29 January 2010


Good mornings are not possible when you wake up late and still have three hours of homework undone from the day before.

I know because, well, I had a not so good morning today. I don't know that I would generally classify myself as a "morning person," but overall I usually feel more or less congenial and optimistic as I wake up and drag myself out of bed, though I rarely would rather get out than stay in--am I the only person who truly LOVES sleep? It's so pleasant. I love soft pillows and warm blankets and resting muscles and a peaceful mind and dreams--even scary ones--they're just so interesting. And I love to analyze my dreams and diagnose myself through psychoanalytic speculation. Sleep! My dearest and most illusive friend!

But despite my desire to stay in bed, I regularly get up anyway and feel more than just ok about it. Proof that I am neither depressed nor suffering from mono, if nothing else! On days like today, however, I am forced to pull myself up from bed with a terrible sinking feeling, wondering if perhaps it would not be best to remain beneath the sheets and wait for another 24 hours to eclipse this unwelcome day; hoping with the next breaking of morning all the dreaded details of today will have disappeared with the magical passing of time. And yet, even in my half-awakened state at 7am, which should have been 6am, I know that it doesn't work that way. I know that if I stay in bed and miss today I will just have new reasons not to get up tomorrow and the next day and the day after that. And it occurs to me that it's true what they say: We have to live in today. I'm sorry to break the hearts of "Annie" lovers, but we can't love tomorrow without first living today. It is, in fact, the very reality that I did not live quite properly yesterday that made my awaking today so very unpleasant. Had I prepared more fully and gotten all the things accomplished which I should have, I would have woken up today to the figurative chirping of birds and the sun shining through my window to beckon me softly into the new day--and it is not tomorrow that would call, but today itself. We have no hopeful tomorrows, we only have potential todays and our todays determine our tomorrows, which in turn become todays full of opportunity and choice and it is up to us to live today and thus to prepare for the next and the next after that.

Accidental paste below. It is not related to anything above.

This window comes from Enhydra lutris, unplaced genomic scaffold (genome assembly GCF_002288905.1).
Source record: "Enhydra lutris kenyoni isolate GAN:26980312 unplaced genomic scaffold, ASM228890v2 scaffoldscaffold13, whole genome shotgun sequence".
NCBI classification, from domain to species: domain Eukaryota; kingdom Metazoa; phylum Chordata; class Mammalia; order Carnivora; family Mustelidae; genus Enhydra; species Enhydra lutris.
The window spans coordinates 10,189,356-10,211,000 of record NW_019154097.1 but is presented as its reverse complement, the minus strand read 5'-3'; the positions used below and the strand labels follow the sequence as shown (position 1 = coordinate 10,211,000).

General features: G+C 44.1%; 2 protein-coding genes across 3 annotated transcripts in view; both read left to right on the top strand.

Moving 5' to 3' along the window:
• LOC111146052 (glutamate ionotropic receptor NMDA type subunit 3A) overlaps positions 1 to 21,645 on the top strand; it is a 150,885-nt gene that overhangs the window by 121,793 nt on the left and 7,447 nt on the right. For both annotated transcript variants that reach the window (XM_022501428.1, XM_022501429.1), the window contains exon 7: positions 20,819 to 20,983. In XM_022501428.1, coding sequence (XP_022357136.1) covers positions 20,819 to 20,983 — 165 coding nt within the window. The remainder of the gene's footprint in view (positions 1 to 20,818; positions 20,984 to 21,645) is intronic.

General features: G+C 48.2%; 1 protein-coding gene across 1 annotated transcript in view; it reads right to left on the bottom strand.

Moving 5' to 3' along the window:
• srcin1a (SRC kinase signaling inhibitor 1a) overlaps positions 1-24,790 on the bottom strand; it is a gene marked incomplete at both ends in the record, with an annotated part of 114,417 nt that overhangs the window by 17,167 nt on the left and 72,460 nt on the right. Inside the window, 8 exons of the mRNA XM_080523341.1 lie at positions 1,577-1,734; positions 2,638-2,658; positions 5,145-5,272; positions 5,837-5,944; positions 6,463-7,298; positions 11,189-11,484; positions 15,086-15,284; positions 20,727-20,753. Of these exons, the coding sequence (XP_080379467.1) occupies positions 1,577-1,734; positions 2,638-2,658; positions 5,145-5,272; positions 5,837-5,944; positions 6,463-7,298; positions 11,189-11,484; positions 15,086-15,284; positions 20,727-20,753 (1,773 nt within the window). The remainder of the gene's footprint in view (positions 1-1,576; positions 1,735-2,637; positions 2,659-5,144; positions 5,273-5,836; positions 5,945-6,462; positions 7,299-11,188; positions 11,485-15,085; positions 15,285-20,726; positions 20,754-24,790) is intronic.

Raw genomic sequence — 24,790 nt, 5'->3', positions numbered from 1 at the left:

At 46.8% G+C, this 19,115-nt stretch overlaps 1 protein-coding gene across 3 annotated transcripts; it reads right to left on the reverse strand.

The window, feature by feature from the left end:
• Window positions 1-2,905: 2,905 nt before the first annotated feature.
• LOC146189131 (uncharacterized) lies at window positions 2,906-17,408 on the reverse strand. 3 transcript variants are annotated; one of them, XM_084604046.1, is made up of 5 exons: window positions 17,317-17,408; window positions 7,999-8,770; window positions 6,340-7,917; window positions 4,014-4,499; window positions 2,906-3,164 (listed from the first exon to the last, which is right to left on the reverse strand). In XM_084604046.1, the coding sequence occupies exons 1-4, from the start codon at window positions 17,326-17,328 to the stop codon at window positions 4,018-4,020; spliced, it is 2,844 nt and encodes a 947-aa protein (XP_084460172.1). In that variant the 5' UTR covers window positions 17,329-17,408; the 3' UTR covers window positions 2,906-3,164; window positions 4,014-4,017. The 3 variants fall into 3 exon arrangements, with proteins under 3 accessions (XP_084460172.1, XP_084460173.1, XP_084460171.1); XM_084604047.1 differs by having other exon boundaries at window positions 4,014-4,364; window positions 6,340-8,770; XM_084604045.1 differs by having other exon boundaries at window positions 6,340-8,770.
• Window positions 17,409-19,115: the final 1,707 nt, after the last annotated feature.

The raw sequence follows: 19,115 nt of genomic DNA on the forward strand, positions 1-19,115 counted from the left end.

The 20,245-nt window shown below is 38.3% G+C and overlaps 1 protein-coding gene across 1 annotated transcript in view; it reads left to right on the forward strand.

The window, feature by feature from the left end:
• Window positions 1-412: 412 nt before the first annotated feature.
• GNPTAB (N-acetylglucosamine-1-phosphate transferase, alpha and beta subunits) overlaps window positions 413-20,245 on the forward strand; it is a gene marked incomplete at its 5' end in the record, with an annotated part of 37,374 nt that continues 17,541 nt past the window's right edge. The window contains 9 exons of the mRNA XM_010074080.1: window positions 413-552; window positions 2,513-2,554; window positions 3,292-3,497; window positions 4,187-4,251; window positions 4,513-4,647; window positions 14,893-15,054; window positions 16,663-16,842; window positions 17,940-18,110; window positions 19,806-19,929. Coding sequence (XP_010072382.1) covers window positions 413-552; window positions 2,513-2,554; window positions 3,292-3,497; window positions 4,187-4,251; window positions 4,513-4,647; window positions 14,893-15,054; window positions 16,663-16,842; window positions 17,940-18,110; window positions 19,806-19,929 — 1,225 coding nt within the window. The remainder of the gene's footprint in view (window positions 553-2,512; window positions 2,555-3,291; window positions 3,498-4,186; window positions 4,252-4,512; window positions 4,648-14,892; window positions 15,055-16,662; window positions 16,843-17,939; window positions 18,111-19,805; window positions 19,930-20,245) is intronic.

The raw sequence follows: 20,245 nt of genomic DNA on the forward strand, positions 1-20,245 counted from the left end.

So I ask you now and always, tempt me not with tomorrows! They will do me no good!

"Take therefore no thought for the morrow, for the morrow shall take thought for the things of itself. Sufficient is the day unto the evil thereof." 3 Nephi 13:34

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